The Critical Feedback Loop in Healthcare Back Offices

Why is the feedback loop important? Why is there a struggle with creating it in a healthcare back-office setting? The Modern Healthcare Back Office podcast talked with infusion back-office expert Tina Ratliff about why a functioning feedback loop is often the most needed but least applied tactic in healthcare back-office processes. An overview of the discussion is below.

Auditing Process

Often, the number one reason why feedback loops don’t get created is due to a lack of time. Leads and managers are often so tied down by managing data that they don’t have time to review things that would create that feedback loop in the first place.

Say you manage to get through that hurdle. How do you decide what to audit first? What’s the best way to send feedback to your team? You don’t just want to audit something and send back the completed spreadsheet. You want to provide feedback on what was done wrong, so they can do better next time.

Develop an auditing process that includes time for giving feedback. Start by deciding who the auditor is. If your organization is small, the lead and auditor could be the same person. If your auditing team is big enough, you may want to get an auditor for the auditors. If your team is severely understaffed, even having someone check on work occasionally will make a difference. In any case, the people auditing need to know more than those they’re auditing.

What does an auditor’s day look like?

Step 1: In Tina’s experience, the best approach is to have a lead or manager pull a list of randomized work consisting of different payers and therapies. If possible, the auditor shouldn’t be the one choosing what to look at. 

Step 2: The auditor then gets the list of which accounts they need to audit with a questionnaire to work through. The questionnaire can be created on a program like Microsoft Forms.

Step 3: Once the auditor submits the questionnaire, it can feed into a spreadsheet. The auditor then continues to re-fill out the form for every new audit. 

Step 4: After all audits are complete, the lead or manager can take the spreadsheet and turn it into data. You can then see how many things each team member got wrong and discover trends that allow you to reexamine your team’s back-office processes.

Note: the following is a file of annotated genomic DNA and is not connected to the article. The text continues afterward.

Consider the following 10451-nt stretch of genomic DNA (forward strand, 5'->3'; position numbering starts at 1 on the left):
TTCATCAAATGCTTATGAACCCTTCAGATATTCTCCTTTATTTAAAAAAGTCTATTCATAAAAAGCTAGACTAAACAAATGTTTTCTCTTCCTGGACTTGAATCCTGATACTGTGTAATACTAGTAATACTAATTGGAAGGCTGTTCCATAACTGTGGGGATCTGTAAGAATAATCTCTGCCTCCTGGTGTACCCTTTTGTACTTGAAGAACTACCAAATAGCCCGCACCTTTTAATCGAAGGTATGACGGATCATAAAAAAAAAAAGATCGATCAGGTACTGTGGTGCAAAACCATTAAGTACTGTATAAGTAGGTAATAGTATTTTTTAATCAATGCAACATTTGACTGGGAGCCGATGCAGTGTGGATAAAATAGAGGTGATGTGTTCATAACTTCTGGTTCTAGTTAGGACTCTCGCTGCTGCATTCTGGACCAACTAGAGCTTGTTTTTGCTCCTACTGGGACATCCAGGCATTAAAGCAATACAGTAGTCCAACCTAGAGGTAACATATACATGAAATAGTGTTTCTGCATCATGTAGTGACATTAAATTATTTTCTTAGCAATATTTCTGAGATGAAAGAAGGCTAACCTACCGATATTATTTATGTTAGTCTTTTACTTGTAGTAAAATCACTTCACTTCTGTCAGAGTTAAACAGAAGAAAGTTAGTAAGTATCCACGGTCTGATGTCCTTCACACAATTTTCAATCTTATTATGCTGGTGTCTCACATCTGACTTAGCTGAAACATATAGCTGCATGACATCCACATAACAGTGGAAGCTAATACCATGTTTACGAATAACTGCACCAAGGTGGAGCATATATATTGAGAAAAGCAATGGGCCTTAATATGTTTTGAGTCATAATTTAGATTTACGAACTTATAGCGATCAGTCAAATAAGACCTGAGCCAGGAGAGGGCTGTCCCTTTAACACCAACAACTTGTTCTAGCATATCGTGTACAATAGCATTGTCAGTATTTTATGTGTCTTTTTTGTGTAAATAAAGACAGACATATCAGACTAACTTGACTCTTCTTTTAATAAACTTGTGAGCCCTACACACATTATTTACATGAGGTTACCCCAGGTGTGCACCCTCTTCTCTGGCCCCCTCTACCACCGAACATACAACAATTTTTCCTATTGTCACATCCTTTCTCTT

Tip: To make the audit quicker, when creating the form, put the questions in order of where you will go in your patient medical records system to find the answers. It also helps to have one form per back-office process.

How should you send feedback?

Once the audit is complete, the lead on the team will go to the person whose work has been audited and let them know what was done incorrectly. Though it could be easily fixed during the audit by someone else, going back to the person who made the mistake will allow them to remember how to do it right the next time.

Sometimes, you don’t have to call that person out at all. In many cases, it’s even more helpful to set up a training the next day for all the people who do the back-office work or a specific process. You can then go over the trends found during the audit, so everyone is aware of the trending mistakes. The training is a refresher for those who know the processes, and a big help for those who are struggling.

Other tips

1. Set attainable goals. When it comes to the questionnaires, a good idea would be to put a question at the bottom of the form such as: How long did it take for you to fill out this form? This way, you will quickly have an idea of how many accounts can be reasonably audited per day.

2. Decide what your key performance indicators (KPIs) are. What is your accuracy expectation? One hundred percent is unrealistic, so decide what your expected numbers should be.

3. Understand what on your audit form is critical versus not critical. What is going to get you denied versus what is simply not the process being followed?

What’s the worst thing you could do when rolling out a feedback loop? Not creating one at all! As is the case when implementing any organizational change, it takes time at first for everyone to get used to it. Once in place, it will save your organization time and revenue. It will also create a stronger feedback loop for your team.

Have questions about this topic? Please feel free to ask Tina Ratliff directly at Listen to the full episode below:


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